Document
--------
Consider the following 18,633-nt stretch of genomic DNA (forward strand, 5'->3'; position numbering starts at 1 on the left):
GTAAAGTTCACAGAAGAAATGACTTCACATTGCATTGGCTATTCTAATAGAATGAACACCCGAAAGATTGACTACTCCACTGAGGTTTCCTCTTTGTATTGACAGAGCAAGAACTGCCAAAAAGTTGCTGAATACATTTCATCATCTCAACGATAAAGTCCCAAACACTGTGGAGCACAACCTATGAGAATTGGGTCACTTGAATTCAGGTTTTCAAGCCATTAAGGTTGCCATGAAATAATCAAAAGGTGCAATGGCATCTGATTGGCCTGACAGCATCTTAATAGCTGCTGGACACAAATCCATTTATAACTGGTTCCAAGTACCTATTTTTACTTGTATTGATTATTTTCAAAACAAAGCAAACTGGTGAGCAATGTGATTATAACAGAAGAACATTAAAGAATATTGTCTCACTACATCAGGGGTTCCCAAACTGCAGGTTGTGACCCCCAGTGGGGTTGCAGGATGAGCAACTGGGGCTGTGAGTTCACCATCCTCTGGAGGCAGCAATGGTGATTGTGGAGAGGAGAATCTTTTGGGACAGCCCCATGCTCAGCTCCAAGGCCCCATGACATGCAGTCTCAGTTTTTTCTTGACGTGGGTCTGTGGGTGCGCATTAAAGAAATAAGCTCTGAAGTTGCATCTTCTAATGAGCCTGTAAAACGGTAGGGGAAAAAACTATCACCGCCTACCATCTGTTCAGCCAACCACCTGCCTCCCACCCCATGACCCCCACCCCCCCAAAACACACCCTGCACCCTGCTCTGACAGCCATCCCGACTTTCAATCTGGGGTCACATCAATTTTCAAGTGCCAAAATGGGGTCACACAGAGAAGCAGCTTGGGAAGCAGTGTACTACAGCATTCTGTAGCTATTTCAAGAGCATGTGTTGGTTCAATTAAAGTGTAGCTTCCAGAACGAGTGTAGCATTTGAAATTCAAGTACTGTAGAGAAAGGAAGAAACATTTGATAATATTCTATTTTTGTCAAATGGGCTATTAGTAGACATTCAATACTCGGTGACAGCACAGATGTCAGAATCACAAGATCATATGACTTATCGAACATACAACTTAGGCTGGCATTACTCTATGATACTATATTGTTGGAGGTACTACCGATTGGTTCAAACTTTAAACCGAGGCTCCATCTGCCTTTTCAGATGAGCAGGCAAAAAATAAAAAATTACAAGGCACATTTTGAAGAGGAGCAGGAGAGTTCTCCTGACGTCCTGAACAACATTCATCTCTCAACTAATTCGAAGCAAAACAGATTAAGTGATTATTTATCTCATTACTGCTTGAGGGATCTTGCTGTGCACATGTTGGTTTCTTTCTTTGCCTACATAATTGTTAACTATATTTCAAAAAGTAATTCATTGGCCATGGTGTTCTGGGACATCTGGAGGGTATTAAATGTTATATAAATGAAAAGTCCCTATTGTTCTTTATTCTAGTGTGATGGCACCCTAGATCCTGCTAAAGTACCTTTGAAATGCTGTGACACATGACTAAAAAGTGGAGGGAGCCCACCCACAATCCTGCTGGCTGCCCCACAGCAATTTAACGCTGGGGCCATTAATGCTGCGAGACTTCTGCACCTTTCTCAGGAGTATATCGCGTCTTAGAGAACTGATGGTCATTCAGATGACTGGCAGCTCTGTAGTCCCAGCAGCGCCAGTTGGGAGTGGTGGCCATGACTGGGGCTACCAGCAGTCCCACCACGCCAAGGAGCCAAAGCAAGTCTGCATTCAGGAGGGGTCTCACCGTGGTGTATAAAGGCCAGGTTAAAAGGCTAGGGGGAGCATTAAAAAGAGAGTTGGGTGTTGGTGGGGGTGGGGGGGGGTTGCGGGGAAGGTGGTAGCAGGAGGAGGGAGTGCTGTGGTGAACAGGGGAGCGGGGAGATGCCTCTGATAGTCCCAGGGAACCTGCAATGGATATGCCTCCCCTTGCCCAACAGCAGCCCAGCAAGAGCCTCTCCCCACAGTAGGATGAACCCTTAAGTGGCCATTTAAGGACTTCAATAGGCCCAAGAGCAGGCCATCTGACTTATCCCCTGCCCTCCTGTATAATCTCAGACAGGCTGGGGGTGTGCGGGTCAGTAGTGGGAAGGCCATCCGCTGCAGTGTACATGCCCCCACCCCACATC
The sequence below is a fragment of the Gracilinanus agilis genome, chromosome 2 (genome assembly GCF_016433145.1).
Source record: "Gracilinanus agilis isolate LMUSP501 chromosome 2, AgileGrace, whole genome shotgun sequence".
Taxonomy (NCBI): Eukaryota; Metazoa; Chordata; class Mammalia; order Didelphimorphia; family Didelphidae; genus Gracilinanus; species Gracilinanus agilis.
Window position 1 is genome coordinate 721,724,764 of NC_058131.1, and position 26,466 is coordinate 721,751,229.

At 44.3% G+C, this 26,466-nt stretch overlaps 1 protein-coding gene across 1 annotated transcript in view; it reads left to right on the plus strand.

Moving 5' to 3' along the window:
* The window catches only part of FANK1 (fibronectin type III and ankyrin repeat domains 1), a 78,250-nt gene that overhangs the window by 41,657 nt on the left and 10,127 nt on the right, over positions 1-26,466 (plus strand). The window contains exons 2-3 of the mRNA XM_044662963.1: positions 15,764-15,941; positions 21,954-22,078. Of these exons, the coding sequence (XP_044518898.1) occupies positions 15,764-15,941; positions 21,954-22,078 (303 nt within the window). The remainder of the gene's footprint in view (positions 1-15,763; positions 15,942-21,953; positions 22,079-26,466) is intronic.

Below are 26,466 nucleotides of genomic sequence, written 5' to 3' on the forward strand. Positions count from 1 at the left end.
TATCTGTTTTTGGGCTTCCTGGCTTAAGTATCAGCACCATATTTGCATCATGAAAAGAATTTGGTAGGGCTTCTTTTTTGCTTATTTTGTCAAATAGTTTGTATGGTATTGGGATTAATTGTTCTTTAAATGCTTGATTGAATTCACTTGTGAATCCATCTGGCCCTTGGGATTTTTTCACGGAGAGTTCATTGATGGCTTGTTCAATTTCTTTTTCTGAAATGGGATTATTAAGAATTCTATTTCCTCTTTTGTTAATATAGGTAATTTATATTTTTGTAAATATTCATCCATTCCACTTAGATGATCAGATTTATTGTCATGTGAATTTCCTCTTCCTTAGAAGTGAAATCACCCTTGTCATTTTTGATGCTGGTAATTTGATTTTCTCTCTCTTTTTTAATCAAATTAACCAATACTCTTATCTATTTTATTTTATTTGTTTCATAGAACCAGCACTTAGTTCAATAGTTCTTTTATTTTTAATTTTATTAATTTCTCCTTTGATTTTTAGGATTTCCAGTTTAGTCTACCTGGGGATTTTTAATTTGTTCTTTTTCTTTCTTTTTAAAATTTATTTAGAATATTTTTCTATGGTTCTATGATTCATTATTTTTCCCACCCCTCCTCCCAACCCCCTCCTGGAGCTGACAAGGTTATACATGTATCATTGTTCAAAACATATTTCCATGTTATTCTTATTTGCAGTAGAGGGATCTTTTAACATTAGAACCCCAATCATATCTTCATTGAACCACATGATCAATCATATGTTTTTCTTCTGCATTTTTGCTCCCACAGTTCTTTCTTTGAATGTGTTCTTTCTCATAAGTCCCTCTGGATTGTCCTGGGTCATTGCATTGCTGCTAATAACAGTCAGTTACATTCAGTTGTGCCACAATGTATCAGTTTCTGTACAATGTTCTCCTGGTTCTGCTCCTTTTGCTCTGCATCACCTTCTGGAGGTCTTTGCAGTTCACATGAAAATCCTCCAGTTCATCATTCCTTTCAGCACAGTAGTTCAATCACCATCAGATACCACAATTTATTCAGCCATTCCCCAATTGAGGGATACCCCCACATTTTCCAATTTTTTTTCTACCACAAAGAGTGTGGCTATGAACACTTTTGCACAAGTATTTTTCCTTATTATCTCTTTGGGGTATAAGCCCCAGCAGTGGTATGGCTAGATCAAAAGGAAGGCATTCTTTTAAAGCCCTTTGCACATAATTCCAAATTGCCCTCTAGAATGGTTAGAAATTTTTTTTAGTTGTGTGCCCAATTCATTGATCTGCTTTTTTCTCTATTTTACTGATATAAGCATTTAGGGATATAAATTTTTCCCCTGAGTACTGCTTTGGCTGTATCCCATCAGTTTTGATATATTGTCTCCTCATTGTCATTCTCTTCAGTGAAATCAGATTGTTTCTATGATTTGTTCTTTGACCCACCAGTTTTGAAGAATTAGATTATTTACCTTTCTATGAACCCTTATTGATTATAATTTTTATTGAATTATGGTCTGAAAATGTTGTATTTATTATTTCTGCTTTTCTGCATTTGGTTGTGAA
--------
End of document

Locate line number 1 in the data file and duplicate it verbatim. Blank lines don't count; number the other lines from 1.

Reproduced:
Consider the following 18,633-nt stretch of genomic DNA (forward strand, 5'->3'; position numbering starts at 1 on the left):